This 5G technology aims to provide a 1,000-fold capacity increase over the last generation, 4G, to allow up to one million users to connect per square kilometre – making those moments searching for signal at music festivals or sports events a thing of the past.
To support these upgrades, 5G uses some engineering magic, and this magic comes in three parts: very dense networks with many more masts, special antenna technology, and the inclusion of millimetre wave (mmWave) transmission alongside more traditional bands.
The last of these, mmWave, opens up much more bandwidth at the cost of shorter transmission distances. For context, most WiFi routers operate in the 2GHz band. If your router has a 5GHz option, you’ll have noticed that movies stream more smoothly – but you have to be closer to your router for it to work.
Increase the frequency further (like mmWave, which operates at 30GHz or more) and you see even greater improvements in bandwidth – but you need to be closer to the base station to access it. This is why 5G masts are more densely clustered than 4G masts.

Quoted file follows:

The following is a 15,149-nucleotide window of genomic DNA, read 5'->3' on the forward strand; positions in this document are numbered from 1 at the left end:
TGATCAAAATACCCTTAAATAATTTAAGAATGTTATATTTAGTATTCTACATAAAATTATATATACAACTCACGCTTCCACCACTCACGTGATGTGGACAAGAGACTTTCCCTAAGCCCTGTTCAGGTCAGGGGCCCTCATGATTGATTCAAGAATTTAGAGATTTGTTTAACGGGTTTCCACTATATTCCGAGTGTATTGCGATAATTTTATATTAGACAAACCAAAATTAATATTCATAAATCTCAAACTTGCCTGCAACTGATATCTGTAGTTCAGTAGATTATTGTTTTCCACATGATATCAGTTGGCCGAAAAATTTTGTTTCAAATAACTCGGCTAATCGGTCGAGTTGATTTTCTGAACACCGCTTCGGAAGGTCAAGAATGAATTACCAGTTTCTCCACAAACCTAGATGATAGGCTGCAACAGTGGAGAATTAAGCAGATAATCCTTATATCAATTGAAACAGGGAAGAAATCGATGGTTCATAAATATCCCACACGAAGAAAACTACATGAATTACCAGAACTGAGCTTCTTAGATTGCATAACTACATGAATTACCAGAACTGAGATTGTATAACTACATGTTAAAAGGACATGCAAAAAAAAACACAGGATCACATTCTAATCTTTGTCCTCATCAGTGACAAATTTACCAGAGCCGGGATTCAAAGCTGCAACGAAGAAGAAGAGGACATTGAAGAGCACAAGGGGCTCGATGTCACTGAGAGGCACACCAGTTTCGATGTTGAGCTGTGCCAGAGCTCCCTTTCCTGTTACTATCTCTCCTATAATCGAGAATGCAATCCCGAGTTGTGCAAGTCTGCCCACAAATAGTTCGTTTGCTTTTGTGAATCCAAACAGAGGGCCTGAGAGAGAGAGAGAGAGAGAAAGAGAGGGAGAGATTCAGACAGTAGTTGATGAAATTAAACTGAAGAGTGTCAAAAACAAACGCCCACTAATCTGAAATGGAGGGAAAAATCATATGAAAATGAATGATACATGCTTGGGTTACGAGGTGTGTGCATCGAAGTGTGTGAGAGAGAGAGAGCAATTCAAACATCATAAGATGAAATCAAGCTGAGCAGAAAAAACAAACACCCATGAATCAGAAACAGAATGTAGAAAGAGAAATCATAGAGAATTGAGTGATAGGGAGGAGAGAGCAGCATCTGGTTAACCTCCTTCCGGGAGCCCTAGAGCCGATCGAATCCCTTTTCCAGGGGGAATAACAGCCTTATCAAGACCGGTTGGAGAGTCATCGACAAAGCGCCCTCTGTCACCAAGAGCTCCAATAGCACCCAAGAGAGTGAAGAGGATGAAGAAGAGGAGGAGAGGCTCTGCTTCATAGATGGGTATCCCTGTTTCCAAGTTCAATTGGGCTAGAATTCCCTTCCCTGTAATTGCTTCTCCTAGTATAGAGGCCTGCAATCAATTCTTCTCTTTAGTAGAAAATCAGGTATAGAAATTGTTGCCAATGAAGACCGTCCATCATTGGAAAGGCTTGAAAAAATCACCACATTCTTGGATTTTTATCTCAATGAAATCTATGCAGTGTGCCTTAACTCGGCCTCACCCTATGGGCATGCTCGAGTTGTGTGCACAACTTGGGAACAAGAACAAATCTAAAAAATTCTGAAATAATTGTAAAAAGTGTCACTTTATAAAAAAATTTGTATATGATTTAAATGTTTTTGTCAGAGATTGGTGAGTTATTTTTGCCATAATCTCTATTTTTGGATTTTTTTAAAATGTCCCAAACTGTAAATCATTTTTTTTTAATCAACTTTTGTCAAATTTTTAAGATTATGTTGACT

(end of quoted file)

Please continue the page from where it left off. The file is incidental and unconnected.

The last bit of magic is to add many more antennas - between 128 and 1,024 compared to a much smaller number (just two in some cases) for 4G. Multiple antennas allow masts to form hundreds of pencil-like beams that target particular devices, providing efficient and reliable internet to your phone on the move.
These happen to be the same raw ingredients needed to create a wireless power grid. The increased network density is particularly important, because it opens up the possibility of using mmWave bands to transmit different radio waves which can carry both internet connection and electrical power.